Inflation Expectations, the Phillips Curve and Monetary Policy
Conjectures about inflation expectations are inextricably linked to our understanding of the relationship between the real and monetary sides of the economy; yet, direct empirical research on the matter has been scarce at best. This paper therefore examines the empirical properties of inflation expectations data constructed on the basis of both qualitative and quantitative surveys of consumers for a set of eight European countries. The rational perceptions hypothesis is tested and rejected by the data, a finding which in turn leads us to reject the rational expectations hypothesis and casts doubt on the New Keynesian Phillips Curve model. The popular alternative of using “rule-of-thumb” expectations in such models empirically is also found to be unrobust. Similarly, the conjecture by Akerlof et al. (2000) of a non-vertical long-run Phillips curve arising from the presence of “near-rational” expectations cannot be supported. The Mankiw and Reis (2002) Phillips curve based on the idea of “sticky information” succeeds in its intuition of a gradual adjustment of expectations, but its assumption of rational updating is challenged by the data in the context of the natural experiment provided by the UK's ERM disinflation. Instead, the adjustment mechanism for expectations appears to display largely adaptive characteristics. Finally, the paper provides some insights into the nature of the interaction between monetary policy and inflation expectations.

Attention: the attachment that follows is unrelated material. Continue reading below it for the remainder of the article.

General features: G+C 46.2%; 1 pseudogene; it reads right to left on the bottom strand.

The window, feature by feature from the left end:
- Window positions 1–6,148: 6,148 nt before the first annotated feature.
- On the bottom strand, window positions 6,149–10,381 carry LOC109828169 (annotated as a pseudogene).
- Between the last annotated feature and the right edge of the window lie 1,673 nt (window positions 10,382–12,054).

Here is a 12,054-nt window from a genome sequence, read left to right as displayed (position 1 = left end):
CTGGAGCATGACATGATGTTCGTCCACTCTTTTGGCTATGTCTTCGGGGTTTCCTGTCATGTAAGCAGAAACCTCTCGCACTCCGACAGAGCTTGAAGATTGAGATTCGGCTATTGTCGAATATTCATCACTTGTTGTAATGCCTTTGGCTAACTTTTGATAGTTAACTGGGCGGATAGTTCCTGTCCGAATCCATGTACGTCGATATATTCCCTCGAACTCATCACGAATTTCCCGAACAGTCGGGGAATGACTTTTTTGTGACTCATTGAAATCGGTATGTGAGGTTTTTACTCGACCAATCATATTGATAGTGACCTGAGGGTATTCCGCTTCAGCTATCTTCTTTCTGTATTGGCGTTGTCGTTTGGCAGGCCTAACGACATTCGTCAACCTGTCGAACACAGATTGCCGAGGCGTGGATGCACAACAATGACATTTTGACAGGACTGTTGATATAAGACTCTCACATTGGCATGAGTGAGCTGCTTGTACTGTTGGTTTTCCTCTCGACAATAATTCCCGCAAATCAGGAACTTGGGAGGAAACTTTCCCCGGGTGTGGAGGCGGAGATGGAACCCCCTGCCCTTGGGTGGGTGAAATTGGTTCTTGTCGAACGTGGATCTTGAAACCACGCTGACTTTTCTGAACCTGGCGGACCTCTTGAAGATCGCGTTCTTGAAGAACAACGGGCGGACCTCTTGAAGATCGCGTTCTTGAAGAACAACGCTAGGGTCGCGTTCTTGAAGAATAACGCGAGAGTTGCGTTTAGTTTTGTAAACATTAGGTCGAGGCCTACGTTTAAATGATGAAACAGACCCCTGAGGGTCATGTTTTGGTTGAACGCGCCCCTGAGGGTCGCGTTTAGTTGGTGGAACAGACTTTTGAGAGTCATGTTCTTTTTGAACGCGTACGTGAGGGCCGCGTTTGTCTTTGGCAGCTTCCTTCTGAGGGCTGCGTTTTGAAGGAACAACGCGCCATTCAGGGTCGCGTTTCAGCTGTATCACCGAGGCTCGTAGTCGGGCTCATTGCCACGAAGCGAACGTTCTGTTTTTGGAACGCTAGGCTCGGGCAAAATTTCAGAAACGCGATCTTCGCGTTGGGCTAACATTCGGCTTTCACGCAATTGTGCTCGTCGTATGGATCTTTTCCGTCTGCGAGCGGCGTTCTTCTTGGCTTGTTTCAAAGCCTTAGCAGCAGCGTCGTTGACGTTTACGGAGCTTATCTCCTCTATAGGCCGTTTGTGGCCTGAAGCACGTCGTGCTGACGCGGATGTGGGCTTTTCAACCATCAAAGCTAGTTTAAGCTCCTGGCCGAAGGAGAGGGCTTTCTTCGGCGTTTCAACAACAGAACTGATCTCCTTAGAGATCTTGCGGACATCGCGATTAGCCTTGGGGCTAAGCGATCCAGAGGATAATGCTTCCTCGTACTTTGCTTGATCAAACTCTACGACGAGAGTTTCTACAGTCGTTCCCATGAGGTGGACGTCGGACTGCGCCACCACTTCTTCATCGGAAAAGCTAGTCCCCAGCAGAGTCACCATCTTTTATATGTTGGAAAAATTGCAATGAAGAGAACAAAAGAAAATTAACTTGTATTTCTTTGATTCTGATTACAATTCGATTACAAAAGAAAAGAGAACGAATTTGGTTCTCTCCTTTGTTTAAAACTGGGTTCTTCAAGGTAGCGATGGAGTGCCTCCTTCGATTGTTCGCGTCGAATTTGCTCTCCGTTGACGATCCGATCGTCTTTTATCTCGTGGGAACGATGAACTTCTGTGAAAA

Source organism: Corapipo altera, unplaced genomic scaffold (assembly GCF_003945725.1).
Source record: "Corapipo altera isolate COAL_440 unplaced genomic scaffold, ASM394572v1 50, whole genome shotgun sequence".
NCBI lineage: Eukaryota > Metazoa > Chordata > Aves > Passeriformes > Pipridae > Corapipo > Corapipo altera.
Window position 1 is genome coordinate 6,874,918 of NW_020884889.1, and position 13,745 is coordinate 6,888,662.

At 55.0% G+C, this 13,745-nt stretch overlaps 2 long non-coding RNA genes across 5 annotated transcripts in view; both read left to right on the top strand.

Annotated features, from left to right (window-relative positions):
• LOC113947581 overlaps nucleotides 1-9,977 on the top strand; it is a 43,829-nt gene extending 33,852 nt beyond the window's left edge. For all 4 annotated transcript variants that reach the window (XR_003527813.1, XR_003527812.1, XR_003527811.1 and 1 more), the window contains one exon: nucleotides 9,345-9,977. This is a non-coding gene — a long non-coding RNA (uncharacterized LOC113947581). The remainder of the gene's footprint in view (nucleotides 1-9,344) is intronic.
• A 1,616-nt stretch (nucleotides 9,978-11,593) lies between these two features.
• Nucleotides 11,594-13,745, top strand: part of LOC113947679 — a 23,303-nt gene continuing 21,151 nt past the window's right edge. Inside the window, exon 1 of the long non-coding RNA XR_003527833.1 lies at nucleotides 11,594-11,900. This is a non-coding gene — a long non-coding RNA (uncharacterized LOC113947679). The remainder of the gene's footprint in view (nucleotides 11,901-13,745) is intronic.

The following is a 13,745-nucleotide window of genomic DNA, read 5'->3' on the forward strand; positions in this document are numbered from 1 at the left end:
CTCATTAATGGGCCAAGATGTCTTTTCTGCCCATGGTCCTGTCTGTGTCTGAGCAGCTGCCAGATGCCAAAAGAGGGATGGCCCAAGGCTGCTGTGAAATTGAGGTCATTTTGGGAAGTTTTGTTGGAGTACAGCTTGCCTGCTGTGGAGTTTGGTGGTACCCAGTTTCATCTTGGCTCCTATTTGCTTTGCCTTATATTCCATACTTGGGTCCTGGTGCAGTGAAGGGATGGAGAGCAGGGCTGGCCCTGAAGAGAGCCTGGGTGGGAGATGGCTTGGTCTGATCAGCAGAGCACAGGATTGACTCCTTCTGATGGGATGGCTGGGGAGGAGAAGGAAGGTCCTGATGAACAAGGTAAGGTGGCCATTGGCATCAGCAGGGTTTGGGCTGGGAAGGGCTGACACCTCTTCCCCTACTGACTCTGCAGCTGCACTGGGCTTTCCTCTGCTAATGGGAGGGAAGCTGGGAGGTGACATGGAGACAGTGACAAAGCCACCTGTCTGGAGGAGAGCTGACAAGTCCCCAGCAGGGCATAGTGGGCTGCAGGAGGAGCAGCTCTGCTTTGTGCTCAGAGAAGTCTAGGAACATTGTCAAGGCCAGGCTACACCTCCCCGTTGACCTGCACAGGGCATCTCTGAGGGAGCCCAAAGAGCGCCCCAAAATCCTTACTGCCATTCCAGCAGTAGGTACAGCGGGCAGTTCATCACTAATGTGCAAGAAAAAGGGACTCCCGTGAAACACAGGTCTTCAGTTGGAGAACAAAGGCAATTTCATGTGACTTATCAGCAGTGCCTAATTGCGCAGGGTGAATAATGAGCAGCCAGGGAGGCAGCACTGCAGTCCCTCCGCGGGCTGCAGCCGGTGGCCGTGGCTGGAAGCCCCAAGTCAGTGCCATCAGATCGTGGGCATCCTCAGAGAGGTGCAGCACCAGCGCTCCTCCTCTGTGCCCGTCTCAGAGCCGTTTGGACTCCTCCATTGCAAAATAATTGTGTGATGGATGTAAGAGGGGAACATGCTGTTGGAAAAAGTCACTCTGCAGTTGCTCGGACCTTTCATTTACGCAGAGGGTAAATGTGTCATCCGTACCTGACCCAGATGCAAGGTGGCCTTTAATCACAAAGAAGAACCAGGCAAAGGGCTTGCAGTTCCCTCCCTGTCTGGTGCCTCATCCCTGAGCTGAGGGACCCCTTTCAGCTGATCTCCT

|Date of creation:||Jun 2007|
|Date of revision:|
|Contact details of provider:|| Postal: Kiellinie 66, D-24105 Kiel|
Phone: +49 431 8814-1
Fax: +49 431 85853
Web page: http://www.ifw-kiel.de
More information through EDIRC
When requesting a correction, please mention this item's handle: RePEc:kie:kieliw:1339. See general information about how to correct material in RePEc.
For technical questions regarding this item, or to correct its authors, title, abstract, bibliographic or download information, contact: (Dieter Stribny)The email address of this maintainer does not seem to be valid anymore. Please ask Dieter Stribny to update the entry or send us the correct email address
If you have authored this item and are not yet registered with RePEc, we encourage you to do it here. This allows to link your profile to this item. It also allows you to accept potential citations to this item that we are uncertain about.
If references are entirely missing, you can add them using this form.
If the full references list an item that is present in RePEc, but the system did not link to it, you can help with this form.
If you know of missing items citing this one, you can help us creating those links by adding the relevant references in the same way as above, for each refering item. If you are a registered author of this item, you may also want to check the "citations" tab in your profile, as there may be some citations waiting for confirmation.
Please note that corrections may take a couple of weeks to filter through the various RePEc services.